We scheduled our next hike for the following Saturday. It turned out that Jennifer and Mark could not make it, but Janell and I were joined by my grandson Mikie and her twin daughters, Nichole and Jessica, and their boyfriends, Dominick and Kyle.

We went first to "Stonehenge," where the boys had fun attempting to climb the rock (pretty much impossible without special equipment). Then we went up to the top of Little Table Mountain. There is a large metal cross that once stood on top of the hill, but which has been down since the early 1980s. People have been applying their names and graffiti to it ever since, so the boys carved their names and girlfriends' names into it.

The weather was perfect again, and we saw lots of buzzards, who seldom flap their wings, but instead drift up and down on thermals. Although it was green and there were maybe even more flowers, the vegetation was noticeably dryer than the week before.

After our walk we ate at the Dam Diner (named for nearby Friant Dam) in the little town of Friant. It was noted for its excellent burgers and fries, but sadly, it is closed as of 2015.


Dolphins, Hiking and Dining in Orange County

My cousin, Katie Leary, and her boyfriend Chuck Calanni live in Aliso Viejo in Orange County. I wrote about my last visit to them in 2006. I had tried to schedule a visit as part of some of my other Arizona and Southern California trips, but finally decided that the best approach was a visit devoted strictly to them.

I left home a little after 9 a.m. on March 27, and had a good, fast trip down State 99 and I-5, with a lunch stop in Valencia, home of Magic Mountain. The fast part ended when I reached the northern part of Los Angeles, where traffic slowed to a crawl. For about one hour it was stop and go traffic, seldom going faster than 10 MPH. The next hour, we achieved speeds up to 20 and sometimes 35 MPH, then finally near Knott's Berry Farm, traffic cleared up and I was able to go at a normal pace till I got to my exit.

I was arriving a little early (around 3:30 p.m.) so I was concerned that no one would be home, but I learned that Chuck and Katie now work out of their home. They have both been in information technology for a long time, and now have a credit card processing business. They do have to go out to see prospective clients or attend meetings, but many days they can work without leaving home, a definite plus in the LA/Orange metro area.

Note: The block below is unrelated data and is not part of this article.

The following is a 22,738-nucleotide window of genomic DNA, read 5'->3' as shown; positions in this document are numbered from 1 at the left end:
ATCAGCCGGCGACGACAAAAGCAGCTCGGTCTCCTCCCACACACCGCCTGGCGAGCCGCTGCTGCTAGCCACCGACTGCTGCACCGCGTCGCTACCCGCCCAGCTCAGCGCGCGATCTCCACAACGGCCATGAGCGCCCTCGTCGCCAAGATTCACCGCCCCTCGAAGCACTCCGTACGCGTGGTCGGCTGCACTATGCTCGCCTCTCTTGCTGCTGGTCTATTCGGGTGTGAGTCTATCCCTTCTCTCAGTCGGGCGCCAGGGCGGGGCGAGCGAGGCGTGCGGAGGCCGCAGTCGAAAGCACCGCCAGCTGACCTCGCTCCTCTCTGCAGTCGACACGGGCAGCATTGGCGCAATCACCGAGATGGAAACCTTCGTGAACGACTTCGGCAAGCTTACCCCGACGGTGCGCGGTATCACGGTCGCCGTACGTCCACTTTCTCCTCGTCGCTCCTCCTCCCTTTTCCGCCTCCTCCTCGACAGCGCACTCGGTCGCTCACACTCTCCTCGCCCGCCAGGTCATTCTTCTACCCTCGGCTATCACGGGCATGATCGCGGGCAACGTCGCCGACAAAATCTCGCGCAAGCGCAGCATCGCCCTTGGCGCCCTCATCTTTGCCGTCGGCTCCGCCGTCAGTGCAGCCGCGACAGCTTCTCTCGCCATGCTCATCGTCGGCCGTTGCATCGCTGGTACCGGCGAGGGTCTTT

Katie's daughter Shauna lives and works in nearby San Clemente, which is on the ocean and on the border between Orange and San Diego Counties. Not long after I arrived we drove to her place, which she shares with two roommates. We then went to a restaurant on the San Clemente pier, where they feature not only happy hour drinks, but a nightly happy hour dinner plate for $3. This time it was a Chinese dish, and very good. By the time we finished dinner, the sun had set, putting on a nice show as it disappeared into the Pacific.

This area is one of the prime surfing spots in southern California, so while we waited for a table, we strolled out part way on the pier, watching the many surfers ride the waves.

Saturday a full schedule was planned. While Chuck ran an errand, Katie and I drove a short distance to where a hiking trail begins. Despite being in a metro area of millions, there is a large tract of undeveloped land, including Aliso & Wood Canyons Wilderness Park, which has miles of hiking trails. We followed a trail that went uphill, mostly a very gentle slope, to a place where we could see the ocean. Nearby is another trail that goes down through a canyon all the way to the ocean; and the area offers a wide variety of easy to difficult hikes. It's also a popular spot for mountain biking, and we saw a number of riders during our walk.

Southern California has had a fairly good amount of rain this year, and the trail is lined with many species of wildflowers, along with prickly pear and a few examples of other cactus.

In the afternoon we went to Dana Point to go out on a whale watching boat. We did not see any whales, but shortly after we left the harbor we began seeing dolphins. Over the next half hour or so we saw literally hundreds of dolphins, some right by the boat. Often there would be anywhere from two to ten of them breaking the surface at the same time.

The staff on the boat said they feed mostly on sardines, and the fish also draw hundreds of birds, including lots of pelicans, cormorants, and gulls.

When we got back to shore, we headed to Olamendi's Mexican restaurant, on the Pacific Coast Highway in Laguna Beach, where we had an excellent dinner. We then drove down to the shore and walked through Heisler Park, which features a paved and beautifully landscaped pathway that follows the edge of the cliff above the sea, with a number of beach access trails leading off from it.